As I mentioned earlier, I'm taking a leave of absence from Stanford for the winter. In addition to my work with the Shell Centre in the UK, I'll be doing some professional development as time allows. If you're interested, you can find the dy/dan roadshow here:
Archive for the 'conferences' Category
MathRecap is a project in modernizing and increasing access to math education conferences. I and my fellow recappers concluded our coverage of CMC-North last week. How did we do?
On the one hand, our most trafficked recap, Lisa Nussdorfer's iPad session, received 538 unique pageviews, which means many more people had access to her talk than just the thirty of us in the classroom where she was scheduled. That's great.
On the other hand, traffic wasn't so explosive that I'm convinced this kind of site is as useful as it can be. So I'm inviting your commentary: What would make a conference recapping site most useful for you? If it isn't something you find useful, why not?
NCTM is in four months. That's a pricey ticket and many of you aren't attending. So what can a site like MathRecap do for you?
David Wees is the first to say that MathRecap wasn't well publicized:
This is the first I’ve heard of the site, so I missed the announcement somehow, so maybe people just don’t know about it? I’ve added it to my feed though, and included it in my list of mathematics education blogs.
I had no idea how what was being discussed translated into classroom practice, what “culturally relevant pedagogy” looks like past one ambiguously phrased word problem, and how the standards of mathematical practice are linked.
Blog posts are good. Presentations are good. But what is each format particularly suited to do? In particular, what gets lost when you try to translate a presentation to a blog post?
I'll be at CMC-North this weekend and my schedule is jammed up with too many great options:
- 8:00-9:00AM. Lisa Nussdorfer. Using the iPad in the Mathematics Classroom.
- 9:30-10:30AM. Dan Meyer. Tools and Technology for Modern Math Teaching.
- 11:00AM-12:00PM. Bob Petersen. Making Functions in Algebra Active and Interesting. Backups: Alteparmakian, Callahan, Doherty, Lim, Taylor.
- 1:30-3:00PM. Karen Arth. Mathematical Modeling. Backups: Farrand, Humphreys, Pickford, Tucher.
- 3:30-5:00PM. DeFazio. Learning Algebra Using C/C++. Backups: Bellman.
Very few math conferences have that kind of roster and as sad as I am for myself that I may miss Patrick Callahan and Megan Taylor and Tony Alteparmakian and others, I'm even sadder for you, because you may not be there at all.
So I'm kicking off Math Recap with several other Internet-types at CMC-North. We'll be digesting and blogging the sessions we attend and we could probably use your help.
If a) you'd like to help open up the professional development that's usually locked up at these kinds of conferences, b) you already have a blog, c) you'll be at CMC-North, then send those details in an email pronto to firstname.lastname@example.org.
Thanks, team. Let's make this awesome.
Great idea! I could not afford to go, so I'm really glad you'll be sharing what you learned.
If anyone ever asks you to give an Ignite talk, say yes. With twenty slides auto-advancing every fifteen seconds — ready or not — it's a wonderful, miserable format. I've given a handful and each one has helped me get a stronger grip on editing, illustrating, and public speaking. Here's the Ignite talk I gave at O'Reilly's #openedu confab yesterday:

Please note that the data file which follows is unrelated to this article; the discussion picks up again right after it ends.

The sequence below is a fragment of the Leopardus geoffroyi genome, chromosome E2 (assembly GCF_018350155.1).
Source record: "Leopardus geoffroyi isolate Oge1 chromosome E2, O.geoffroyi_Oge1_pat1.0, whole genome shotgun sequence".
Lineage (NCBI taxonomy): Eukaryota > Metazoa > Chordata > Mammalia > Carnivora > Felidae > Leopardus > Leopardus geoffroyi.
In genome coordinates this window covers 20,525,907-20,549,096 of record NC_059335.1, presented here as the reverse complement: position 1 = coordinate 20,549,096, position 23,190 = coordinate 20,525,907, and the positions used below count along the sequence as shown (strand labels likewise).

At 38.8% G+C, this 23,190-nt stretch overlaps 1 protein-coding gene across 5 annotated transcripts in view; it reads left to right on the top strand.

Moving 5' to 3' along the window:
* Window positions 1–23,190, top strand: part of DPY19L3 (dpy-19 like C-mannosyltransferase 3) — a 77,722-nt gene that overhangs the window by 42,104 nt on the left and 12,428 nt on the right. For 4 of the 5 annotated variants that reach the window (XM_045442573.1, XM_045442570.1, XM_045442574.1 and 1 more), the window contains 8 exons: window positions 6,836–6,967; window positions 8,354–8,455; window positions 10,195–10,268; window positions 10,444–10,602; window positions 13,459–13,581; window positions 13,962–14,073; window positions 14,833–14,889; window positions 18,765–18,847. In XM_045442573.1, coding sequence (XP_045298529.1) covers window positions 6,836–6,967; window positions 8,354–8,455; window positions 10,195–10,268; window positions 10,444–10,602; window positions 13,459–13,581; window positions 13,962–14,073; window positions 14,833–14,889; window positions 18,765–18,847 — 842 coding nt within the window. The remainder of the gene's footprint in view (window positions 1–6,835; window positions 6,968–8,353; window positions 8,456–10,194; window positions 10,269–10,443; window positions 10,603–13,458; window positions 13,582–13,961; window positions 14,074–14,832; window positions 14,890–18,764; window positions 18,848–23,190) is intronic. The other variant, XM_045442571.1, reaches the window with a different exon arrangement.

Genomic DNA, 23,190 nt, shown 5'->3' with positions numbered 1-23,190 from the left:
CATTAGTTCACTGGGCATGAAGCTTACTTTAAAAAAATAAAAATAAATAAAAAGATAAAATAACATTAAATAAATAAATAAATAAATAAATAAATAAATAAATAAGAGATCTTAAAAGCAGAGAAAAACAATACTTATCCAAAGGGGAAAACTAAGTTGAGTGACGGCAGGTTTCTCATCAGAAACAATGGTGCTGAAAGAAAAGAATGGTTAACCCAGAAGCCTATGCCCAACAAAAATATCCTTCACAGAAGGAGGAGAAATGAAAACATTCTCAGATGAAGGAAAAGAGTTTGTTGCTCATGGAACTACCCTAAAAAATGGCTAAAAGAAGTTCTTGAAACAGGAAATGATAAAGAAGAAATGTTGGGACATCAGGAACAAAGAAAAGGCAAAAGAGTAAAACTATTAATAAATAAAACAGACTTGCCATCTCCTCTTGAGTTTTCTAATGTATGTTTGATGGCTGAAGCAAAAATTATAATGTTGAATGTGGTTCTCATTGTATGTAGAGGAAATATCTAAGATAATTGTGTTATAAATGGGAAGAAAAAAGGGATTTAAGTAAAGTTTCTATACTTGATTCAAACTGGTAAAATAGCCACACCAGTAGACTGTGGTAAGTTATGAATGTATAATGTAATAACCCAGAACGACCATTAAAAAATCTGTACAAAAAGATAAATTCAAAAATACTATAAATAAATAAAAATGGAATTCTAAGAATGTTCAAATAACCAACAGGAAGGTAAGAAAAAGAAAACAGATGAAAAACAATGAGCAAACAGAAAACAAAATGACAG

The short version is this: lousy contexts and lousy questions are easy to find. Good contexts and good questions are scarce. I'm working on one solution to the good contexts / good questions shortage that isn't even in the same ballpark as "perfect," but it's a start.
Scott Farrar, Dan Anderson, Frank Noschese all made contributions to this talk. Thanks, buds.
- Why Students Hate Word Problems. Friday. 2:00PM. Terrace Ballroom 4.
I'm going to put this talk on ice after NCTM. If you caught it at either of the California conferences, I'd check out Al Cuoco's session instead.
There will be a math teacher tweetup on Friday at 6:00PM at The Farmer's Cabinet.
With infinite time and infinite clones I'd catch all of these sessions. The usual biases: nothing with an exclamation point in the title, no TI technology, no SMART technology, no vendors. If I missed anything (maybe even your own session) please make a case in the comments.
- Digital Math Textbooks: Promise or Reality? Amanda Thomas, Barbara Reys.
- Mathematics of Game Shows Plus. Bowen Kerins, David Hammett.
- Guidelines for Choosing and Using Technology in the Mathematics Classroom. Thomas P. Dick.
- Identifying Appropriate Use of Technology in an Algebra Classroom. Stephen F. Bismarck, Jeremy Zelkowski.
- From Grade 5 to High School: An Algebraic Investigation. Al Cuoco, Alicia Chiasson.
- Doctorates in Mathematics Education: A Shortage Continues, and Jobs Exist. Robert Reys, Robert Glasgow, Christa Jackson.
- Proof in Geometry Textbooks: Not All Opportunities Are Created Equal. Nicholas J. Gilbertson, Samuel Otten.
- The Ethics of Using Advanced Technologies in a CCSSM Environment. Zalman Usiskin.
- Technology as a Tool for Orchestrating Mathematical Discourse. Jessica Cohen, Gail Burrill, Thomas P. Dick.
- Reasoning and Sense Making in Algebra and Common Core Standards. Karen J. Graham, Al Cuoco, Gwen Zimmerman.
- Real-World Math with Mathalicious. Karim Kai Ani.
- I Tweet, Therefore I Learn. Max Singerman Ray.
- Using Technology to Increase Conceptual Understanding in Algebra and Geometry. Annie Fetter.
- Beyond Sudoku: Using Logic Puzzles to Develop Mathematical Reasoning. Breedeen Murray.
- Evidence-Based Strategies for Improving Mathematical Problem Solving in Grades 4–8. John Woodward, Mark Driscoll.
- Intriguing Lessons about Teaching and Assessing Math around the World. Steven J. Leinwand.
BTW: Ihor Charischak has culled out some promising sessions in the technology strand.